Though “Metro Freako” is a series of some dozen paintings, there’s no progression or narrative, only variations on a single motif: freakish characters frozen

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  • “Images of Excellence: Photographs from the George Eastman House Collection”

    IBM Gallery of Science and Art

    For several years now the George Eastman House has suffered through a debilitating period of financial upheaval. At one point in this unhappy time, the board of the Rochester, NY museum, which is housed in the former mansion of Kodak magnate George Eastman, threatened to sell off its incomparable collections of photographs and films; later it was ready to ship the museum’s holdings to the Smithsonian Institution. In response to local pressure, Kodak, long the museum’s financial mainstay, recently agreed to provide money for the maintenance of a projected new building. But the museum’s future

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  • Robert Andrew Parker

    Terry Dintenfass Gallery

    At a time when the narrative impulse in contemporary art tends toward the bombastic and leaden statement, the work of Robert Andrew Parker is sensitive. A storyteller of the first rank, this veteran American artist breathes fresh life and new significance into the old cliché about a picture being worth a thousand words. As this selection of recent monoprints revealed, Parker has an uncanny ability to choose and, more importantly, to depict convincingly the right moment—the very one that sums up a situation, captures an event, or specifies a mood. And he does all this not literally, but in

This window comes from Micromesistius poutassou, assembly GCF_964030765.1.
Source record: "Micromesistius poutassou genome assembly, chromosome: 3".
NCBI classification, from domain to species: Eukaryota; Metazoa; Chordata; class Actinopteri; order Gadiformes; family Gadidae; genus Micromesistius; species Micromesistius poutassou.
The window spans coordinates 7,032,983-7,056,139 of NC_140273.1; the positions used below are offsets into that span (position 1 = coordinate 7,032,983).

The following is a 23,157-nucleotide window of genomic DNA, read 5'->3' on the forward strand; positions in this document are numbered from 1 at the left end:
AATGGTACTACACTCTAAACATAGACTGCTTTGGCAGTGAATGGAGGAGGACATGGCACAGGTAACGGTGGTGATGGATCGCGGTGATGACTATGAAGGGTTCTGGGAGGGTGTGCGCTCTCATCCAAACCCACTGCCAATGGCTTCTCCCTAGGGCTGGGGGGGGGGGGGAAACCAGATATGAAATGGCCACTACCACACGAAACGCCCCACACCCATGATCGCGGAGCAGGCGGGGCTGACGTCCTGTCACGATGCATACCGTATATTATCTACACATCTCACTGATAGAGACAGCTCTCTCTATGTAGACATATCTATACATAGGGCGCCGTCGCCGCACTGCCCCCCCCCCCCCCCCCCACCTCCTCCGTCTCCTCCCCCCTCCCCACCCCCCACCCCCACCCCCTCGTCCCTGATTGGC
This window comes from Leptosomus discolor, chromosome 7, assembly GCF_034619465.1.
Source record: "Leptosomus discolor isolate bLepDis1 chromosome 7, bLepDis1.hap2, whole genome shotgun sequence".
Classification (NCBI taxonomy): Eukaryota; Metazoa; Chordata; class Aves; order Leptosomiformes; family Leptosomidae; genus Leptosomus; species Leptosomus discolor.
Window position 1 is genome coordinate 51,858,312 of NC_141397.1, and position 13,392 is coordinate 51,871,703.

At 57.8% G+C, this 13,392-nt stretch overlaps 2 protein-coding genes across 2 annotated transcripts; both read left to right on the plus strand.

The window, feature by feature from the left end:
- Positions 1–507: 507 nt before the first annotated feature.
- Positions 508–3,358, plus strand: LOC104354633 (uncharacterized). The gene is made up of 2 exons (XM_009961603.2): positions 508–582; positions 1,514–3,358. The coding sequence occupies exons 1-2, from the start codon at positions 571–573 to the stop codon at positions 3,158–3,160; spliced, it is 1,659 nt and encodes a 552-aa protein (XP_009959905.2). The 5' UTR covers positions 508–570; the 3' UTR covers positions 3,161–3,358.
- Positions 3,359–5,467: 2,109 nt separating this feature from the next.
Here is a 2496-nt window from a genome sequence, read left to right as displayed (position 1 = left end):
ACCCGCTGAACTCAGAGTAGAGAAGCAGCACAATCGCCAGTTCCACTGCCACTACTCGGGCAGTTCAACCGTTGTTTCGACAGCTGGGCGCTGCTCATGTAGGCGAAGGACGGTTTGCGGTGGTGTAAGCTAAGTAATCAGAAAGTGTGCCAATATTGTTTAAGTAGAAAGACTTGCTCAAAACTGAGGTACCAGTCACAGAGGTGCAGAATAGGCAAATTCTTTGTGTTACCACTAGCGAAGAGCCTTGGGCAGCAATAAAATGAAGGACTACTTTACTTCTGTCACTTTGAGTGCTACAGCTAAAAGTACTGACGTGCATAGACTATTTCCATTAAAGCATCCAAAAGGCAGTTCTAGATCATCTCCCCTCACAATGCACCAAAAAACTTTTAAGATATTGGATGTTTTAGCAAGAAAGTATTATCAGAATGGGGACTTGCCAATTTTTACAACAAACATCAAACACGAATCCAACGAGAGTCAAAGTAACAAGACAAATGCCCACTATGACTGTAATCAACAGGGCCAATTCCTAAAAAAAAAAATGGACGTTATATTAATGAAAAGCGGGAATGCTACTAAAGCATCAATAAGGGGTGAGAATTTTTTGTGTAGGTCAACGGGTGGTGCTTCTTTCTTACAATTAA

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  • Paul Wong

    Condeso/Lawler Gallery

    For some time artists have been encouraged to do whatever they wanted to do, to develop their own formal vocabulary, to pick their own thematic concerns. In both the critical arena and the market place, the current individualistic approach to style and content is praised. Still, the art world is surprisingly quick to judge technique, materials, and media. This results mainly from the lingering influence of the traditional academic concept of the fine arts, which sets up barriers between painting and sculpture, painting and drawing, art and craft, and art and design. Though these have been pierced

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  • Chihung Yang

    Ruth Siegel Gallery

    Chihung Yang left Taiwan in the early ’80s for the same reason countless °then before him left wherever it was they lived and moved here: New York has been the predominant center of art since at least the end of World War II. However, not only was Yang’s journey longer than most, but it didn’t begin until he was in his early thirties. I point this out because, although Yang is 37, this was the first solo exhibition of his paintings in New York. At a time when the media are waiting breathlessly to hop on the next baby-boom genius, he appears to be too old to be just starting out. Such are today’s

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  • Tosca’s Kiss, directed by Daniel Schmid

    Film Forum

    Casa Verdi was founded in Milan by Giuseppe Verdi as a home for retired opera luminaries. He referred to it as his finest work, and, indeed, for the past 83 years it has provided benevolent shelter for those who have enlivened Italy’s concert halls. In the film Tosca’s Kiss, 1984 (recently distributed in the US), Daniel Schmid focuses his camera on the goings-on at Casa Verdi, capturing the stubborn culminations of lives left slow-dancing to the choreography of memory. The past reigns here, issuing its hegemony through old photographs, recordings, steamer trunks, and walls papered with